The worm is turning. Christians are tired of being doormats. For years it has been forbidden (and downright dangerous) to mock a Moslem, bruise a Buddhist, jostle a Jew, harass a Hindu or slander a Sikh, but Christians have been fair game for any fundamentalist secularist to be rude about. Thus we have had the absurd Winterval as a replacement for Christmas, the Red Cross barring Christmas trees from its charity shops, the ridiculous "Happy Holidays" replacing "Merry Christmas", the dreadful "Jerry Springer - the opera", and religious symbols made from frozen urine and elephant dung.
Perhaps it is the injunction to 'turn the other cheek' and 'go the extra mile' that has restrained Christians, and given the impression that Christians find some sort of perverse pleasure in being insulted. Church authorities have urged restraint and tolerance. Goodness knows we don't want to go back to the Spanish Inquisition.
Now two issues have roused the troops. The first is the small cross that a member of the check-in staff at British Airways wishes to wear, that technically breaks the Uniform code. Nadia Eweida could very well wear her cross beneath her uniform, but she chooses not to; she wants to display a visible evidence of her faith. Christians differ on such emblems, much as Moslems do with the wearing of the Hijab. It is not compulsory, but a matter of personal choice. Many years ago I wore a small fish as a lapel badge, not because of any superstition but because it identified me as a Christian to other Christians, and it could also be a conversation starter. After they became very common in the 1970s I stopped, largely because they were no longer started conversations.
People who don't live in Britain will not appreciate that the part of London around Heathrow has a large population from the Indian subcontinent. Large numbers of airport workers come from what are still termed the 'ethnic minorities' Many of these are allowed to wear symbols of their faith - turbans, bangles, red spots on their foreheads and headscarves - because they can't be worn invisibly beneath their uniforms. So it appears to be discriminatory against Christians.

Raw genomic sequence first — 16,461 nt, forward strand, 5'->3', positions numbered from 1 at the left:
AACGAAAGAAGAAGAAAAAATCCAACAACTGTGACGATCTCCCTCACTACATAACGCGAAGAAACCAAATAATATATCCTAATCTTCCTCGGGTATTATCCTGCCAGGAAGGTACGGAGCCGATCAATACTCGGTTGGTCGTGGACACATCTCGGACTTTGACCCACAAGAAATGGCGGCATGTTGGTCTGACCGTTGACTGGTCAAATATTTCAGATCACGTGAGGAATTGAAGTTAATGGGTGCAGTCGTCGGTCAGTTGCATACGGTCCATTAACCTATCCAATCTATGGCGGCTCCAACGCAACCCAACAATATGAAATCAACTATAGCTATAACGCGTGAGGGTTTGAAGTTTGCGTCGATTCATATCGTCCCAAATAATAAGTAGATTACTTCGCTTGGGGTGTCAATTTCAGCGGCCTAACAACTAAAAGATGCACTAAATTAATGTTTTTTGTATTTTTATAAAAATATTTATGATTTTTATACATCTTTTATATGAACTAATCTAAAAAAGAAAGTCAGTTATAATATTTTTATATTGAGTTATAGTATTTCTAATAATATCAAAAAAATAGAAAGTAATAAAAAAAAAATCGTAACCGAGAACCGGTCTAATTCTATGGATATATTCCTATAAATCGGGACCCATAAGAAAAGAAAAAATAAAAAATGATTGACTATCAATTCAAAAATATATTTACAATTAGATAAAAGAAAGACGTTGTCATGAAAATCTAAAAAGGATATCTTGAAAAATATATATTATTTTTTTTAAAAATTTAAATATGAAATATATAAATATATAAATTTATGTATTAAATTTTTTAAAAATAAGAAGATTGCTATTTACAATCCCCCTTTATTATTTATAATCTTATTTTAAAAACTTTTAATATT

The suspension of Miss Eweida has caused a furore. Bishops and archbishops have written a letter to the Times, 100 MPs have vowed to boycott BA, and a website has been started called BA Boycott. From this I have selected on comment which puts the thing in a nutshell:
To BA: So, tell us. When are you morons going to paint over the British flags on all of your aircraft? I’m an American, but even I know that your flag consists of three ***gasp*** crosses. The Cross of St. George, the Cross of St. Andrew, and the Cross of St. Patrick. Just imagine how “offensive” THAT is. Remove those, as surely you must to remain consistent in your foolishness, and all you’ll have left is a WHITE FLAG. How appropriate.
The second issue is the banning of Christian Unions by several British Universities. Their offence? They refuse to allow non-Christians on their Executive Boards. Now can you imagine the Moslem Society being run by Hindus? Or the Labor party being run by Conservatives? Or the Jewish Society being run by Moslems? Again the Bishops and Archbishops of the Church of England have been moved to protest. Indeed the Christian Law Society is going to the Courts about it.
What about turning the other cheek? Sometimes we long for the days when God used to unleash thunderbolts on the slightest offender. But these are days of restraint. God is not willing that any should perish but that all would turn from their wicked ways and live. However, St Paul in prison stood up for his rights as a Roman citizen and Christians should remember that the Jesus they follow is not a long-haired wimp in a white nightdress, but the coming King. Show Him some respect, for God's sake.